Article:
According to Environment Canada, transportation is one of the largest sources of air pollution and results in 25 per cent of greenhouse gas emissions. A direct, immediate way to reduce your imprint on the earth is to use alternatives to fuel-powered, single occupant vehicles. Walking, running, cycling, carpooling, taking the bus (The Tofino Bus and The Beach Bus are even 25 per cent fuelled by Bio-diesel) are all sustainable forms of transportation. Cycling seems the most likely choice in that list for it can be relatively fast, effortless, and free to boot. I know that sometimes it seems like a pain in the backside to saddle up and ride, especially when the rain is pouring down, you’re tired and late, and your bike isn’t running smoothly. However, if you are prepared, biking can be entirely painless. Plus, it’s better than breathing in smog, that even us Toficians, in our biosphere reserve, are not immune to. After all, the atmosphere connects us all.

Just think of acid rain. Acid rain is caused by two common air pollutants — sulphur dioxide and nitrogen oxides — that are produced by the burning of fossil fuels mainly through motor vehicles. According to Environment Canada, these pollutants can travel thousands of kilometres in the atmosphere, mix with water vapour, form a solution of sulphuric and nitric acid, and be washed down to the earth through rain, snow, hail and fog. And acid rain can affect anything it touches. For example, if it gets into a lake and lowers it’s acid level, the lake’s diverse species will dwindle. The same goes for forests. Acid rain can even corrode buildings and roads. And if this stuff can cause a side of a building to crumble, think what it can do to human health. Parts of acid rain can react with other chemicals in the air to form tiny sulphate particles that can lodge in the lungs, causing respiratory problems, to say the least.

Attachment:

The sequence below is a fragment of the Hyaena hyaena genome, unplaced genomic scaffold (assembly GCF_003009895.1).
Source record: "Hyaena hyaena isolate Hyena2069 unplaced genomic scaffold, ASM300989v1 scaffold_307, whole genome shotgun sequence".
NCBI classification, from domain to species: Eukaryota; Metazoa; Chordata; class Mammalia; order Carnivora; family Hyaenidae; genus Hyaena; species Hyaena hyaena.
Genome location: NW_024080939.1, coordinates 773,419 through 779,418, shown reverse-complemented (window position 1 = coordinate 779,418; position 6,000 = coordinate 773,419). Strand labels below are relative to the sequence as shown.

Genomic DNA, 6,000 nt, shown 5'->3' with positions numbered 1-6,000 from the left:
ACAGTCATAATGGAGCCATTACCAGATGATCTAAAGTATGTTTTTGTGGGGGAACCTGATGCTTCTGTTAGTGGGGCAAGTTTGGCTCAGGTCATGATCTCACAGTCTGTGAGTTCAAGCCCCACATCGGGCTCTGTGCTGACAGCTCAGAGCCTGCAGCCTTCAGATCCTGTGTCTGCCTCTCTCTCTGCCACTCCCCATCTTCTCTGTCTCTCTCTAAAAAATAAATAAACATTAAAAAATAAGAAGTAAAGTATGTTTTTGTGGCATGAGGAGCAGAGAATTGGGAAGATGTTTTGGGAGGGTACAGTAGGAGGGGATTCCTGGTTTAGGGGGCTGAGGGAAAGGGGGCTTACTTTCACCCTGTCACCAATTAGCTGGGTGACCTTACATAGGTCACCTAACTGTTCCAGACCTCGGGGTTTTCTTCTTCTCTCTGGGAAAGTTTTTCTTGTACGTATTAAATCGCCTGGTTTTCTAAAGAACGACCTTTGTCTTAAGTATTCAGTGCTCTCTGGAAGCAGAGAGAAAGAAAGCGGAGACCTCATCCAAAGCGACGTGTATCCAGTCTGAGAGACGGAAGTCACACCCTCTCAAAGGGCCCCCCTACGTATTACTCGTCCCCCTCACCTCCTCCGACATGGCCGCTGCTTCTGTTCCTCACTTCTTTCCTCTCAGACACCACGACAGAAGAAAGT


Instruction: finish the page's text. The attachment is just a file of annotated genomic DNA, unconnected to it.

But again, cycling can be a drag if you aren’t prepared. Below are some tips to making bike commuting easy.

Thanks for listening.

  1. Develop a routine so you know what to expect and can adjust variables (time, weather, how you feel) accordingly. Know what you need, what your schedule is and what your options are.
  2. Put all the items you will need for your commute (jackets of varying warmth, panniers, helmet, raingear, light, spare battery) in one place so you won’t have to hunt for them when it’s time to rush out the door.
  3. Have backups to cycling. If you feel terrible and the weather is worse, set up a carpooling situation, or take a cab. Cycling rather than driving will save you money in the long run anyways. The more backups you have the more comfortable you will be to commit to biking.
  4. Take it slow on the ride so you won’t worry about the way you smell for the rest of the day.
  5. Keep your bike in good, safe condition so it won’t fail, annoy you and lead you to resent biking forever. Marc can give you tips on bike maintenance at the bike workshop on June 4 at 10 p.m.

Jillian Dickens is a female with longish, brown hair and size 8 feet. She also writes for Fiber Options Natural Clothing and Bike Rentals.

Tofino Time Magazine June 2005